Sarah: I feel the exact same way. The handbook isn’t what’s in question here. I feel the handbook is how every woman should live their life. It’s just like Lacy said -- it’s a book of etiquette and how to conduct yourself as a woman.


Lacy: I personally wasn’t. Just because I’m married with a child, so I have no intentions of getting to know anyone on the team. I think that was something that was said because of, like, things that might have happened in the past …

Sarah: I feel the exact same way as Lacy … There are a lot of young girls that join the team, that are 18, 19 years old, and you know, just surrounded by these star athletes. It should be addressed – how to act around them, and how not to act around them.

The allegations that are being made about not being paid what you’re legally owed – do you see this as an issue about gender?

Lacy: Well, I mean I guess that’s open for interpretation. But I don’t know -- I mean, it is a bunch of women that are living our dream, and they’re taking advantage of us, and they have all of the power in the world to change it, and the men in the office have just chosen not to. Maybe you can decide for yourself. But I think a little bit, yeah.

Levy: The mascots for most teams, if not all … are male. And from every research … we’ve conducted, they get paid between $30,000 and $65,000 a year. So, while I know that they work hard on the field, they don’t work anything like these women work. And they certainly don’t work the hours outside of the field that these women work.

What has been the response that you’ve gotten, Lacy, both from your co-workers and from management since you’ve gone public like this?

Lacy: Since I’ve gone public, I’ve heard zero from the Raiders office, from my director and from any management.

The support of people that are not dancers … has been phenomenal …

Now, from the dancing community and my sister Raiderettes, it’s a little bit of both. A lot of girls support me, and understand exactly what needs to change, but they’re too scared to come forward publicly.

And then there are some girls that are really upset. Because you have to understand, they had no idea I was going to do this -- and they woke up one morning and they were all over the news. So yeah, I think some of them were a little bit upset about that.

And Sarah coming out publicly - and saying I’m not only going to privately support you, but I’m willing to put my name out there too, and let the public know that you’re not the only one that feels this way -- I think is going to make all the difference in the world to this case. And she’s a co-captain, and a four-year veteran, and someone that a lot of the girls really look up to on the team. So maybe her coming forward will change everything.

Why do you think more Raiderettes haven’t joined the lawsuit so far?

Sarah: When I read that Lacy had come out and filed the claim, I admit I was a little hesitant at first … This is my passion -- my dream, you know -- I wasn’t sure if I wanted to stop that, you know, so quickly. So abrupt.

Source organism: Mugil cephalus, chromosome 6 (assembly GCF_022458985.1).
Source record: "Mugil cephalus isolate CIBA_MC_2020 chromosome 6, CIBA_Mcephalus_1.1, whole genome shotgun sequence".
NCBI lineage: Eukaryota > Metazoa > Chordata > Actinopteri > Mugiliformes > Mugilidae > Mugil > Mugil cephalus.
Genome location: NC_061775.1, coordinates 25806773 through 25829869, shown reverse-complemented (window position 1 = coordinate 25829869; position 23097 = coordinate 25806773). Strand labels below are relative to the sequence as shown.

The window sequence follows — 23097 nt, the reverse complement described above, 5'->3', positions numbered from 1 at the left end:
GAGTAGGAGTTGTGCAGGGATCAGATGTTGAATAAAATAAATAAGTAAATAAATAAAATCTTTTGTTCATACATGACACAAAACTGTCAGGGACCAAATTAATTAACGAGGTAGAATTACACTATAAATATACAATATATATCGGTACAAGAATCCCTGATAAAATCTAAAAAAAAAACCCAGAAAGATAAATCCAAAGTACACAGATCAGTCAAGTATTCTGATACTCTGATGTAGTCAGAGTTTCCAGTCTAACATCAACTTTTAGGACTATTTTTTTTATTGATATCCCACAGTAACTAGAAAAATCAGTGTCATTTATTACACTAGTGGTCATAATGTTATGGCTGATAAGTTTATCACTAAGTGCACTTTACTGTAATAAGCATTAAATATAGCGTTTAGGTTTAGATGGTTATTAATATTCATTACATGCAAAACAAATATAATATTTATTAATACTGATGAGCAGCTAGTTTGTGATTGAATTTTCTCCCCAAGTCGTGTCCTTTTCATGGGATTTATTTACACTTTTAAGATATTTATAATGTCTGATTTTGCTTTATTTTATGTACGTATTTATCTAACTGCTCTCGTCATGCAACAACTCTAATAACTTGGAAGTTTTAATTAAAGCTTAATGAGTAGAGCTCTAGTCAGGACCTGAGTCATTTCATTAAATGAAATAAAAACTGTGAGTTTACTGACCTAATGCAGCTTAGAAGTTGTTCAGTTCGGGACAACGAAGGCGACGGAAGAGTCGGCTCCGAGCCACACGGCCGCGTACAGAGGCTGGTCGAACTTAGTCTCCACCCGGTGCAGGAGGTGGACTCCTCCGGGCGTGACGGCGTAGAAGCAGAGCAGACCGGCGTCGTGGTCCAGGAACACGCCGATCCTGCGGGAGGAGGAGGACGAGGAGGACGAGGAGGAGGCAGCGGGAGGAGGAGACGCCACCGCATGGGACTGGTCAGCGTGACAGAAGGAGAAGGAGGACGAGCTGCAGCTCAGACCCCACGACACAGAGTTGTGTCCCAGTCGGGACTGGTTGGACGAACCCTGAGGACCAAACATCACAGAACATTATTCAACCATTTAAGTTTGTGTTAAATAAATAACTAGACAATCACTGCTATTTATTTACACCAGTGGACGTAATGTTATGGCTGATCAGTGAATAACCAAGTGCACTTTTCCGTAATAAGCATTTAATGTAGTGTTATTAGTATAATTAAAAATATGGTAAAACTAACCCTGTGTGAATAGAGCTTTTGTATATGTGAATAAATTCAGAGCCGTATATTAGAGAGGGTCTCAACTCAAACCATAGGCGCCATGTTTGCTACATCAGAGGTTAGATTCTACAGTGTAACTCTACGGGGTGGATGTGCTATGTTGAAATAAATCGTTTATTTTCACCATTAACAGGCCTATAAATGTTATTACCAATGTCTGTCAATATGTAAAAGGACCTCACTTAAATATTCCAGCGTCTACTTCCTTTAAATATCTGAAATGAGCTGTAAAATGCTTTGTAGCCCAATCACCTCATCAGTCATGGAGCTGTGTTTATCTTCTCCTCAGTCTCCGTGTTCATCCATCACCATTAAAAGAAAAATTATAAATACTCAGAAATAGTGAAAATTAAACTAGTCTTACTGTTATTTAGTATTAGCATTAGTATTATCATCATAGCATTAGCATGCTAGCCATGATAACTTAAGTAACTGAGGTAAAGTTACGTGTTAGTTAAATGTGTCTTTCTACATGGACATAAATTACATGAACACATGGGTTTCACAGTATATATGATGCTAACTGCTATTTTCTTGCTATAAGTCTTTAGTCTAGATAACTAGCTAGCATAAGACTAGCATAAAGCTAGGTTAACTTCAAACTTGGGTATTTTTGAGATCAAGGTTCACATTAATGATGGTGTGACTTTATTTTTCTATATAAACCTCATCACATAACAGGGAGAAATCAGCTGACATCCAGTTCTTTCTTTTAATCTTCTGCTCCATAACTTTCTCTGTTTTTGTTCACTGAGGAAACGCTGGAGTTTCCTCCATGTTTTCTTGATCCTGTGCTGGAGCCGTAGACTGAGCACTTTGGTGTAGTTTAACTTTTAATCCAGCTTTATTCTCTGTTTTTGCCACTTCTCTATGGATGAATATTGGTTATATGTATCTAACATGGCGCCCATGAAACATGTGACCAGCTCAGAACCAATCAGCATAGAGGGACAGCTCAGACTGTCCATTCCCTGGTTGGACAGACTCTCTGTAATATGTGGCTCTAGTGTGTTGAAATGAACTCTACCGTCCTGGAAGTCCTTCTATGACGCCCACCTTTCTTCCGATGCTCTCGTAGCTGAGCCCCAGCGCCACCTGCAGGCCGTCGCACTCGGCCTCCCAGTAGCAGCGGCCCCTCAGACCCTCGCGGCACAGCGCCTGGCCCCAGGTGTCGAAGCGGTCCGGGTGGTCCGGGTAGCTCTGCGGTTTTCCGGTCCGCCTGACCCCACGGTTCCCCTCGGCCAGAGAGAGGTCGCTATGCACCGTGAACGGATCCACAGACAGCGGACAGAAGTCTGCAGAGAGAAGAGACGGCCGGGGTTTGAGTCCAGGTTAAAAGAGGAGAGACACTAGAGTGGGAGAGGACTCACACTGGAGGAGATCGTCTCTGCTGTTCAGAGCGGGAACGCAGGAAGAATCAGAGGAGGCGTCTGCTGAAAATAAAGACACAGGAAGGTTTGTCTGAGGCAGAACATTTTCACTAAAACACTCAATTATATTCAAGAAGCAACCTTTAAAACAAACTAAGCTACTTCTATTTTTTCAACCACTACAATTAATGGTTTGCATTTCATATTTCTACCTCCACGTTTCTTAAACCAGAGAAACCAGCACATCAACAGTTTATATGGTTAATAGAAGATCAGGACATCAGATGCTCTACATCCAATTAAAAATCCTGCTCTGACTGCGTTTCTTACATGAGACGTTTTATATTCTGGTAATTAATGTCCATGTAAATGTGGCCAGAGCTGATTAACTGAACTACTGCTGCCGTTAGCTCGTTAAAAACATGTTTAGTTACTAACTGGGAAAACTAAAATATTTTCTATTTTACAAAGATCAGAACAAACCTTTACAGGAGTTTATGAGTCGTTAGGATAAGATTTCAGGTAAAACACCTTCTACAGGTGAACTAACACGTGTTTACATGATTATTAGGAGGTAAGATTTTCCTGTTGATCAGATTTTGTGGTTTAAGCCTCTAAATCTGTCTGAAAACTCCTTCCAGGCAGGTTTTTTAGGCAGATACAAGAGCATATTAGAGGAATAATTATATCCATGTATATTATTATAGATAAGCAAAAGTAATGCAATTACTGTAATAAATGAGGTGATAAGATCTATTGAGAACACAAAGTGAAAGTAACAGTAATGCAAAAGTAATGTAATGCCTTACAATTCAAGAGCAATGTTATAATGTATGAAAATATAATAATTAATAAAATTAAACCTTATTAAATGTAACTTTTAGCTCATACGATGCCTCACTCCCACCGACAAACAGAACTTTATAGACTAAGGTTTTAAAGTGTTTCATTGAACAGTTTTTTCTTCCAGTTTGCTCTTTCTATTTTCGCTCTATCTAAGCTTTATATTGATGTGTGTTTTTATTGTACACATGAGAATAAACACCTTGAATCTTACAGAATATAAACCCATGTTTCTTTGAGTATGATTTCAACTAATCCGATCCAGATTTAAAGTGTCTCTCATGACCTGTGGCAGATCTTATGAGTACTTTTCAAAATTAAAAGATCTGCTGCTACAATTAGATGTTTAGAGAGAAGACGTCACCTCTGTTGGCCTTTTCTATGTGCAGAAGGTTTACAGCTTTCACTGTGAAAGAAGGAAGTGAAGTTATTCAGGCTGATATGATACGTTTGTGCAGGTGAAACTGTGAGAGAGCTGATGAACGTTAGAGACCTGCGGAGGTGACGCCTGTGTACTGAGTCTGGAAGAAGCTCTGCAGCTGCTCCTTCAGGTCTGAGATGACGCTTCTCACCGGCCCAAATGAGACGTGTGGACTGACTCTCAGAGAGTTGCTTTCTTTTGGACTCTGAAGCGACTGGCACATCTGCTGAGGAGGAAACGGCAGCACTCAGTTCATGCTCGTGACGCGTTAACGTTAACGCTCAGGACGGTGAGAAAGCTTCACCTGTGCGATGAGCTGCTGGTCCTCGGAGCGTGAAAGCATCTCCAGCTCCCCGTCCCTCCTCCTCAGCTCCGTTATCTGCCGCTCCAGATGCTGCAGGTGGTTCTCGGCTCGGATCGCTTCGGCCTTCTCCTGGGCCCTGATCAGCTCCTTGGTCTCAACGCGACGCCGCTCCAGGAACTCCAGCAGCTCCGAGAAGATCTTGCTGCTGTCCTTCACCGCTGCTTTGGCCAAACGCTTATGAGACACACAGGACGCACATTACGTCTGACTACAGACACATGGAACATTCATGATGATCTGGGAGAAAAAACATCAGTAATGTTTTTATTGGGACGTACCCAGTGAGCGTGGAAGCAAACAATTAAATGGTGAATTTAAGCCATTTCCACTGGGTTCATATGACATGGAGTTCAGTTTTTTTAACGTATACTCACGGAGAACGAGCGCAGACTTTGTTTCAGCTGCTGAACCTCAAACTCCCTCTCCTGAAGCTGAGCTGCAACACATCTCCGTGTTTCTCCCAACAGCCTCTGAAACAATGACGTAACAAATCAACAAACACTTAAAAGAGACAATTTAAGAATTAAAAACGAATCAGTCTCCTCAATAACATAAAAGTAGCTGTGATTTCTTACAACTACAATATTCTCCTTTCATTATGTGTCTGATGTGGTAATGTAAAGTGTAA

But … my point in coming out with Lacy was in hopes that more girls will, you know, realize that they don’t have to be afraid to stand up for what’s going on here and … just to jump on board.

Levy: All the Raiderettes are part of [the suit]. They don’t need to publicly come forward to be part of it. So it is on their behalf kind of whether they like it or not

That’s assuming that you receive class certification, right?

Levy: Yeah. It’s a little hard to imagine how we could not receive class certification at this point … I rarely say that, but this is one of the clearest cases that I’ve seen in decades.

Being a Raiderette – what made this such an appealing job?

Sarah: I’ve been dancing since I was 3 years old. So just to become a professional dancer in any aspect has always been a dream of mine. You know, I grew up associating the Raiderettes [with being] just a talented group of women, beautiful women, very well-respected …

It was just my dream to be able to perform at a professional football games as a Raiderette.

Lacy: It was also a dream of mine to dance in the NBA and the NFL … The Raiderettes were voted the No. 1 NFL cheerleading team two years in a row. So they’re a very prestigious group of women, and they’re known for their class and their talent. And so to want to be a Raiderette, I think, is a lot of girls’ dream …

And once you’re a Raiderette, you know how special it is to be one -- so I think that’s also a reason why a lot of girls are scared to come forward.

Do either of you believe that there’s anything inherently problematic or sexist about cheerleading as it exists now in the U.S.?

Sarah: Absolutely not. I’ve never felt that way with the Raiders.

Lacy: I don’t think so, personally …

At appearances and stuff, we’re always treated with respect, and we’re taught how to handle certain situations. And besides the matter of not paying us in accordance to law, I’ve never felt that there was like a sexist thing, or disrespected.

But now that the season’s all said and done, and it’s clear that they knowingly broke the law, I do feel offended and used a little bit. But … never before that did I think that way.

How far are the two of you willing to go with this lawsuit?

Lacy: All the way. Hopefully Sarah’s on board with me, but I think that we’re willing to go on any talk show that wants to talk about it, talk to any news reporter or radio show. Mainly not to embarrass the organization -- that’s never my intention -- but to hopefully reach other teams, and other dancers and cheerleaders out there, to come forward and hopefully change the NFL from here on out.

Levy: This lawsuit -- and it is, as far as we know, the first of its kind -- may push the NFL to reexamine all of the contracts for all of the cheerleaders, and bring them in accordance with state and federal law.

Do you expect that you will file, or that others will file, lawsuits against other teams?

Levy: I would love to say that it won’t be necessary. But if it is necessary, we’re ready to do so.

Do you have an estimate of what the Raiders' liability is here?

Levy: Absolute.

I mean, they have put these illegal provisions on paper. It is a written contract that you can go through, and just page by page by page, see every violation of law -- pretty much every labor law, major law in the state of California, is broken.

I have no doubt – and again, I don’t say this lightly – I have no doubt that we will succeed on liability. I think the issue will be just doing the math on the damages.

And what range do you think that penalty is in?

Levy: The women will be entitled to any back wages they’re owed, and they will be entitled to penalties.

It could be as much as $10,000 to $20,000 per Raiderette, and there are 40 in any given year, and we go back four years …

It may be more than that.

By Josh Eidelson

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Cheerleaders Editor's Picks Labor Lacy T. Lawsuit Leslie Levy Nfl Raiders Sarah G. Sports